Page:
Metformin associated with more long-term weight loss than lifestyle change in prediabetes patients

Other independent predictors of long-term weight loss included greater weight loss in the first year and older age, according to this follow-up analysis of the Diabetes Prevention Program.

Participants in the Diabetes Prevention Program (DPP) who were randomly assigned to metformin had greater weight loss during follow-up years 6 to 15 than those assigned to an intensive lifestyle intervention or placebo, a study found.

The DPP compared metformin, intensive lifestyle intervention, or placebo for the prevention of type 2 diabetes among overweight or obese patients with elevated glucose levels. The intensive lifestyle intervention comprised a 16-session behavior modification intervention conducted over six to eight months, followed by individual and group reinforcement every two months. The DPP Outcomes Study (DPPOS) observed patients after the masked treatment phase (average follow-up of 3.2 years) ended. Results were published April 23 by Annals of Internal Medicine.

Of the 3,234 randomly assigned participants from 27 DPP and DPPOS clinics, 1,066 lost at least 5% of baseline weight in the first year. This group included 289 (28.5%) participants in the metformin group, 640 (62.6%) in the intensive lifestyle group, and 137 (13.4%) in the placebo group, and these patients were less likely to develop diabetes over 15-year follow-up. After the masked treatment phase ended, the mean weight loss relative to baseline that was maintained between years 6 and 15 was 6.2% (95% CI, 5.2% to 7.2%) in the metformin group, 3.7% (95% CI, 3.1% to 4.4%) in the lifestyle intervention group, and 2.8% (95% CI, 1.3% to 4.4%) in the placebo group.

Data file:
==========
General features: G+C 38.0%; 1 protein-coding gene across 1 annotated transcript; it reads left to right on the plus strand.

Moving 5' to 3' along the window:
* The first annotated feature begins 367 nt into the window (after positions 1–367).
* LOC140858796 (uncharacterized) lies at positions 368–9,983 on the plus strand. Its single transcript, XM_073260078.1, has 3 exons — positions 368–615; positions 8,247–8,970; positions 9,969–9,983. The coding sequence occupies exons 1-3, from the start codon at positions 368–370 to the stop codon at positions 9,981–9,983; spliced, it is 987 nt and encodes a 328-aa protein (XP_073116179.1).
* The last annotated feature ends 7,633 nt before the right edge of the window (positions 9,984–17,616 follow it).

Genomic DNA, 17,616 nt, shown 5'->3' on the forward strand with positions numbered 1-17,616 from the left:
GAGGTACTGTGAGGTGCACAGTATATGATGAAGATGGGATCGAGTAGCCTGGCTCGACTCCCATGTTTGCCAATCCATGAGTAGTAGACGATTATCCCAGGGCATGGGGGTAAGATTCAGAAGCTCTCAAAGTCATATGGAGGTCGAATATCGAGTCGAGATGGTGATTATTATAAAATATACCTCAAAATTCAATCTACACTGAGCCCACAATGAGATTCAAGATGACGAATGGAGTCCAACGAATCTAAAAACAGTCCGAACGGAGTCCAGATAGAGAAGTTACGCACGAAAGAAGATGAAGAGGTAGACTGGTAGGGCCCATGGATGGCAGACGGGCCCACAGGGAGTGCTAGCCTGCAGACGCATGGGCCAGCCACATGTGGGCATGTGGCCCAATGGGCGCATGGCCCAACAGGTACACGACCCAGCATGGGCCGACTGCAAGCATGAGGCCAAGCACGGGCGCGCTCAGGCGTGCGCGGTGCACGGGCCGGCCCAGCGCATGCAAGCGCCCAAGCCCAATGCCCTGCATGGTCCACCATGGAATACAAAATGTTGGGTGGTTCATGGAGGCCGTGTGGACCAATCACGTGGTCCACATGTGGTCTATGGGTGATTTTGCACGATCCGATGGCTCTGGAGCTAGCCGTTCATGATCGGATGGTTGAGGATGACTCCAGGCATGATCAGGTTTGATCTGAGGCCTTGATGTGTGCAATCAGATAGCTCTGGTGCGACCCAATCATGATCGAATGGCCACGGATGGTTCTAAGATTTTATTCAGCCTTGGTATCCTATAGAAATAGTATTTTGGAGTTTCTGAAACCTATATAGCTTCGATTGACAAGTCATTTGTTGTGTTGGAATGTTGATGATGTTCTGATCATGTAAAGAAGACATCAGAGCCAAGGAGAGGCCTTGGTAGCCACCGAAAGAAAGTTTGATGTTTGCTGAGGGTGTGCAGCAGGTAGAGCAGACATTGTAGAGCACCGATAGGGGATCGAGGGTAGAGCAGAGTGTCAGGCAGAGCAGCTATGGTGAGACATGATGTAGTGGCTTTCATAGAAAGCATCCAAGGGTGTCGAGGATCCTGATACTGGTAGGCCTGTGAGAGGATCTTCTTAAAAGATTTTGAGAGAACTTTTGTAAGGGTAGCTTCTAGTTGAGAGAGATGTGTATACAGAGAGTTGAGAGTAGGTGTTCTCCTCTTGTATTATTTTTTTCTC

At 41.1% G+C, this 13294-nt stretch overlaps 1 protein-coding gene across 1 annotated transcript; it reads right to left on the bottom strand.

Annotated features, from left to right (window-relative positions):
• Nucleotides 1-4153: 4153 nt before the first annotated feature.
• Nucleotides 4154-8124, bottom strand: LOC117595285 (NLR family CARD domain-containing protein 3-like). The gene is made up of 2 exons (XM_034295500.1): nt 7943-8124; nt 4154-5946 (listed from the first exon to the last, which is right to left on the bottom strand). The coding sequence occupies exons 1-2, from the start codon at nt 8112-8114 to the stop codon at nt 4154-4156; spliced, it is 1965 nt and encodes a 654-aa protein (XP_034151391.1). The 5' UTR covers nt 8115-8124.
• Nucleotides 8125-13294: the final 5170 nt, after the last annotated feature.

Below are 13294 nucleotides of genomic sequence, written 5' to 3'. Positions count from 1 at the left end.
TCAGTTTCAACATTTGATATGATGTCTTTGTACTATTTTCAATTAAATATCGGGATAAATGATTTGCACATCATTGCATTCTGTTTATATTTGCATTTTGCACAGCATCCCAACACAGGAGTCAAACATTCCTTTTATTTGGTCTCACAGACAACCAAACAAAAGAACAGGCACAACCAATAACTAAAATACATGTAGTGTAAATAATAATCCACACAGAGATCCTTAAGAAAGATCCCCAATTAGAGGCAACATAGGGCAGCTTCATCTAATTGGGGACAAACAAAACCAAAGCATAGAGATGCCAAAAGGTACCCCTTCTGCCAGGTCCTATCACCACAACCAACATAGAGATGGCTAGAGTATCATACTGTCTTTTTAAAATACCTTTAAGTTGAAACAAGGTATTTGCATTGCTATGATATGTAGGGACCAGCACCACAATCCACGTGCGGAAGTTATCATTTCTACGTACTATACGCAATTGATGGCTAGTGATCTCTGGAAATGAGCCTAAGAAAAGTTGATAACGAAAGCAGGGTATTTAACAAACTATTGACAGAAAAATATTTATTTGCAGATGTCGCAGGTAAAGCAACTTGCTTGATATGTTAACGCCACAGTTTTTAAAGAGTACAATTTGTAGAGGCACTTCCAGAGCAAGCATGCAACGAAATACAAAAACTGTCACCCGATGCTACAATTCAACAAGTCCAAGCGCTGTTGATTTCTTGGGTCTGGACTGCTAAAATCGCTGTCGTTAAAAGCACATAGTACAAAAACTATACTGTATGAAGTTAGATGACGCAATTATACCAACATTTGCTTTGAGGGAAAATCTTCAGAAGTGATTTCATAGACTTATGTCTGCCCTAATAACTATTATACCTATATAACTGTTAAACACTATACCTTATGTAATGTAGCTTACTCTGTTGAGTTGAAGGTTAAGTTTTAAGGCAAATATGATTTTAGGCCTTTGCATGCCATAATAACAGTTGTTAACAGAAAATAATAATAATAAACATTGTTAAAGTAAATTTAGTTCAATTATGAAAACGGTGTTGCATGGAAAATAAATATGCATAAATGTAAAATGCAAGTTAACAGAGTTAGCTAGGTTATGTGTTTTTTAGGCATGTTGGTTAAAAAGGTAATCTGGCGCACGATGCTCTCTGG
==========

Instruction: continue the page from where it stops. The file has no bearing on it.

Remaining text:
In all three groups, patients who lost more weight in the first year were more likely to have long-term weight loss. Among those randomized to metformin, older age and continued metformin use were independent predictors. For the lifestyle group, older age and absence of either diabetes or a family history of diabetes was predictive, while higher fasting plasma glucose levels at baseline were a predictor in the placebo group.

Older age and the amount of weight initially lost were the most consistent predictors of maintaining long-term weight loss. Although twice as many participants in the lifestyle intervention group versus the metformin group lost at least 5% of their weight in the first year, those who were originally assigned to metformin had greater success in maintaining weight loss, the study authors noted.

“From a population health perspective, this finding gains importance with increasing dissemination and implementation of DPP-modeled lifestyle programs and reimbursement for such interventions,” the authors wrote.

An editorial noted that modest weight loss decreases risk for progression to diabetes, so while not every patient can achieve long-term weight loss, it makes sense to encourage it for all. “Unfortunately, the DPP did not include a combined ILS [intensive lifestyle intervention] and metformin group, so we do not know whether the 2 interventions are synergistic, particularly for initial weight loss,” the editorial said. “For now, clinical judgment should be used to decide whether metformin should be added if ILS does not succeed or if the patient subsequently regains the weight they lost.”